By Alastair Grant

Anybody who sings in a choir will know the rigour of note bashing – again and again you sing a part to accurately hit the right notes. It can become tedious but it is an essential part of driving up the quality and precision of the choir. 

Applying this to delivery of a presentation looks a bit of a stretch but I am convinced that by making a number of tweaks you can make your spoken delivery more effective. By that I mean that you talk more convincingly. The audience is more likely to accept your ideas and will want to listen to you.

The most obvious correlation to singing is the expression in our voices. Most agree that some presenters use their voices so well that we just want to listen to them – never mind what they are saying. An example is David Attenborough‟s commentary on Frozen Planet.

More prosaically was the recent press coverage of Brodie Clark who was held responsible for immigration issues. He came over calm, measured and understated. I don‟t know whose version to believe but he gained in my estimation simply on hearing him. It is true that his Scottish accent is associated with honesty. Call centres often use Scottish employees for the same reason.

You shouldn’t copy Attenborough or affect a Scottish lilt, but here are some tweaks that you can do:

Tweak No.1: Have emotional content.

Get the right balance of emotions in your voice. If you want to energise the audience with a sense of your passion or commitment then your voice needs a raised level of arousal. This means modulating your voice up and down in pitch as much as you can, especially when emphasising the key words of a point. Your increased modulation will make the story more appealing to your audience.

The listeners will catch the excitement in your voice and be revved up to hear more. But your message might be more sombre:

When the Chancellor of the Exchequer explains our economic situation he must show determination and action whilst acknowledging we are facing financial challenges. Here, less modulation is in order but stressing key words helps to convey gravitas.

A good exercise is for you or a friend to listen to your recorded voicemail message. Do you sound bored, rushed or even just plain sad? A positive tone of voice, efficient crisp delivery ending with a falling pitch makes it sound like you mean business.

Tweak No.2: Talk in packets

Many of us – conditioned to talk from PowerPoint slides – become ramblers. We join separate idea streams together with a series of ‘ands’ & ‘umms’ and other verbal conjoiners. The audience finds it hard to work out when a key idea has reached its conclusion.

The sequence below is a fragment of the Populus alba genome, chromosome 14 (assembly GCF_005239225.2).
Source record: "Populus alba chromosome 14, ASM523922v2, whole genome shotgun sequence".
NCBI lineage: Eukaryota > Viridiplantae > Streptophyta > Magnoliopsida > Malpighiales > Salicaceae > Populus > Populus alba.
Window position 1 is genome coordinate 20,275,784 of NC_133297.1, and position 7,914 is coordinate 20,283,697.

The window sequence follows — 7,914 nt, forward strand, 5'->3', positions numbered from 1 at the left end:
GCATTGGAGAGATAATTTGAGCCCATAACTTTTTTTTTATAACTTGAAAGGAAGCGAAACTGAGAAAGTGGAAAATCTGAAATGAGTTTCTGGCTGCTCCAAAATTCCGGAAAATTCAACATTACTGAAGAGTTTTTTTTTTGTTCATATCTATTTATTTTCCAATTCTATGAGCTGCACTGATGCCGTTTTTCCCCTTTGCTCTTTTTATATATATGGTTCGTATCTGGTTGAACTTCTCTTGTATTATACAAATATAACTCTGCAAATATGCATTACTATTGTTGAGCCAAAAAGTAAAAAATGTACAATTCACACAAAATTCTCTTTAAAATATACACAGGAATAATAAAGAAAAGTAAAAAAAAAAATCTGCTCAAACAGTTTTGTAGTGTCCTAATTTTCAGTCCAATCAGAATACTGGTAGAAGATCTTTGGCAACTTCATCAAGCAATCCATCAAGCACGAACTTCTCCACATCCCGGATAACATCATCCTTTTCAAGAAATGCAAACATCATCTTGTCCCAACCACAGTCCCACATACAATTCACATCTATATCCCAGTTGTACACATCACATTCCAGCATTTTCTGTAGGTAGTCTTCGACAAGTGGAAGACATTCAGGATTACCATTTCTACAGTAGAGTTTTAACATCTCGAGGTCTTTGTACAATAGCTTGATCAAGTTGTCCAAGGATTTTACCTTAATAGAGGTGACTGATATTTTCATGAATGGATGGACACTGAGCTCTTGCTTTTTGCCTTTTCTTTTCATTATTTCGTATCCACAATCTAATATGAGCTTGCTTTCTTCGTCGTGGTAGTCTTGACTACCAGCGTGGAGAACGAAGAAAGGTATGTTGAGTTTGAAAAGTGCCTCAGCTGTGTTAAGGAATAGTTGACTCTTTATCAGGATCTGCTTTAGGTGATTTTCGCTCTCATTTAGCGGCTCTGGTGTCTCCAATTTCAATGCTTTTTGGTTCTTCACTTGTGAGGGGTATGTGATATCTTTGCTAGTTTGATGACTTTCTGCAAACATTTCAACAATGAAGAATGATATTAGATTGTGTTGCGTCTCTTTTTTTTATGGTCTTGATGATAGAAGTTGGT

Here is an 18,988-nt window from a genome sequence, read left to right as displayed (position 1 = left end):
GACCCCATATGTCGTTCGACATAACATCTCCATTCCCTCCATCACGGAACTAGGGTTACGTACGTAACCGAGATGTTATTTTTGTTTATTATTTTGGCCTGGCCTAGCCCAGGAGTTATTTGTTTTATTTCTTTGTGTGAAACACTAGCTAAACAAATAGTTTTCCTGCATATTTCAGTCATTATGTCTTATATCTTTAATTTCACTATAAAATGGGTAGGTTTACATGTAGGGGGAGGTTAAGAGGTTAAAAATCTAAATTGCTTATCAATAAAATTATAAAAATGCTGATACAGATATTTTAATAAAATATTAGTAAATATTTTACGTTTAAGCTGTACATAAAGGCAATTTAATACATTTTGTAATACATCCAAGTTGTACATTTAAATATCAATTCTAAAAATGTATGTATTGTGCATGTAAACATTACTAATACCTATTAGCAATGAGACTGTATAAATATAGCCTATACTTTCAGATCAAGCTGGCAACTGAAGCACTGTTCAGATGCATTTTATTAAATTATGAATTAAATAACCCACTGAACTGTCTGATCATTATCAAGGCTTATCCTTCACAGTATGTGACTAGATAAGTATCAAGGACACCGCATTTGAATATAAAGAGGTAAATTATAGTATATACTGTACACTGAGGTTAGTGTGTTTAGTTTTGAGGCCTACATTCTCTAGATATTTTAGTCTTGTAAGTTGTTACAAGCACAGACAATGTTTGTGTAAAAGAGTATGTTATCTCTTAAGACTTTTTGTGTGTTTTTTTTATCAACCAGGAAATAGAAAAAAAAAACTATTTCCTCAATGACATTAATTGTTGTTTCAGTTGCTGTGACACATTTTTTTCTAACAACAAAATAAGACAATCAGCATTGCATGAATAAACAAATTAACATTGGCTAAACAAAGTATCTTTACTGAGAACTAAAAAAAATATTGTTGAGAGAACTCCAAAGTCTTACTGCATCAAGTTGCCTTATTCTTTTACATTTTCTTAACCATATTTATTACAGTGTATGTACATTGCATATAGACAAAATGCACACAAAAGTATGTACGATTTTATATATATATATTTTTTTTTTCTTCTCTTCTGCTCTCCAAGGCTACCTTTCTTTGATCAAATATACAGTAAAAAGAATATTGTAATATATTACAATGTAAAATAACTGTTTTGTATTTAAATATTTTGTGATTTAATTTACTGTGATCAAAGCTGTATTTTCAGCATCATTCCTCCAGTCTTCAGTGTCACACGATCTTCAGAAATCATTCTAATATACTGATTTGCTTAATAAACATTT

I sometimes tell my clients they are talking in sausages. That is to say a string of ideas each connected to the next one. It‟s important to cut them up. But it is not at all instinctive to teach ourselves to talk in packets, punctuated by pauses and engaging eye contact, as we drive the point home.

Tweak No.3: Vary word speed

This is easy and has an immediate effect. Talk at your normal crisp articulate rate and then slow down as you get to each key punch line.

For Example:

We have to make some difficult decisions in the next quarter balancing the danger of volatility with the need to meet our peer group benchmark, so we must take some degree of risk

Tweak No. 4: Vary volume

This can be a bit theatrical but the effect is still powerful. You can go louder or – less conventionally – quieter. Project your voice normally but at a key point reduce your volume so that the audience have to listen harder to hear you. You could also slow down. For example: The rich are getting richer and the poor are getting poorer.

Note bashing is a hard slog and the same applies to making these presentation tweaks work – but the result is worth it and has long-term benefits.

Our choir’s winter concert is coming up. We have been working hard at rehearsing superb baroque choral music by several composers I have never heard of, but we also sing some Christmas carols to allow audience participation.

I have had plenty of experience as a presentation coach, but as a novice singer I am struggling to sing the bass line of these well-known carols as my brain only knows the unison top line – so it’s back to my electronic keyboard with self-imposed note bashing. God Rest Ye Merry Gentlemen (and Gentlewomen).